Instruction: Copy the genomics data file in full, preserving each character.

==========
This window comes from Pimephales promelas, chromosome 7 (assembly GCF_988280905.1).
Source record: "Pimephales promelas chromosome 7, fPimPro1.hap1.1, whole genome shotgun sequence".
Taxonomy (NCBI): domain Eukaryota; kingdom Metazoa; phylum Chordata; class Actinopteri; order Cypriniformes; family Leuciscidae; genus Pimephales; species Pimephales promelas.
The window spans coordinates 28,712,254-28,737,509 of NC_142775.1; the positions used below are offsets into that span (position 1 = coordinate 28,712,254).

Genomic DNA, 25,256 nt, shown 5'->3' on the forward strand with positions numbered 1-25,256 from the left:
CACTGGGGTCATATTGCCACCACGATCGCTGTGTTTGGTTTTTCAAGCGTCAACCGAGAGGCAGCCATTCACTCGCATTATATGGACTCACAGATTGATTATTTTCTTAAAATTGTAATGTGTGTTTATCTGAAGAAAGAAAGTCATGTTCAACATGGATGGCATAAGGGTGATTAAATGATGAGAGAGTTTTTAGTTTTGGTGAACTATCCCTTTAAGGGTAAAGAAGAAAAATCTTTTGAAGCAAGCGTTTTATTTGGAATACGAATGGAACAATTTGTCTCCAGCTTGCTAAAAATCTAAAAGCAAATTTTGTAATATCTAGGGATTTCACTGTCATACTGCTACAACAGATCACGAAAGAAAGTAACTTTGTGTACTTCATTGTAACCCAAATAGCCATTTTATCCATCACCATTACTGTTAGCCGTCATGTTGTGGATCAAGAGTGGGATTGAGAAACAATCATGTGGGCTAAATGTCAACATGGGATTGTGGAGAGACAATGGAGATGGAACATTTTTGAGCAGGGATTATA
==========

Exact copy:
This window comes from Pimephales promelas, chromosome 7 (assembly GCF_988280905.1).
Source record: "Pimephales promelas chromosome 7, fPimPro1.hap1.1, whole genome shotgun sequence".
Taxonomy (NCBI): domain Eukaryota; kingdom Metazoa; phylum Chordata; class Actinopteri; order Cypriniformes; family Leuciscidae; genus Pimephales; species Pimephales promelas.
The window spans coordinates 28,712,254-28,737,509 of NC_142775.1; the positions used below are offsets into that span (position 1 = coordinate 28,712,254).

Genomic DNA, 25,256 nt, shown 5'->3' on the forward strand with positions numbered 1-25,256 from the left:
CACTGGGGTCATATTGCCACCACGATCGCTGTGTTTGGTTTTTCAAGCGTCAACCGAGAGGCAGCCATTCACTCGCATTATATGGACTCACAGATTGATTATTTTCTTAAAATTGTAATGTGTGTTTATCTGAAGAAAGAAAGTCATGTTCAACATGGATGGCATAAGGGTGATTAAATGATGAGAGAGTTTTTAGTTTTGGTGAACTATCCCTTTAAGGGTAAAGAAGAAAAATCTTTTGAAGCAAGCGTTTTATTTGGAATACGAATGGAACAATTTGTCTCCAGCTTGCTAAAAATCTAAAAGCAAATTTTGTAATATCTAGGGATTTCACTGTCATACTGCTACAACAGATCACGAAAGAAAGTAACTTTGTGTACTTCATTGTAACCCAAATAGCCATTTTATCCATCACCATTACTGTTAGCCGTCATGTTGTGGATCAAGAGTGGGATTGAGAAACAATCATGTGGGCTAAATGTCAACATGGGATTGTGGAGAGACAATGGAGATGGAACATTTTTGAGCAGGGATTATA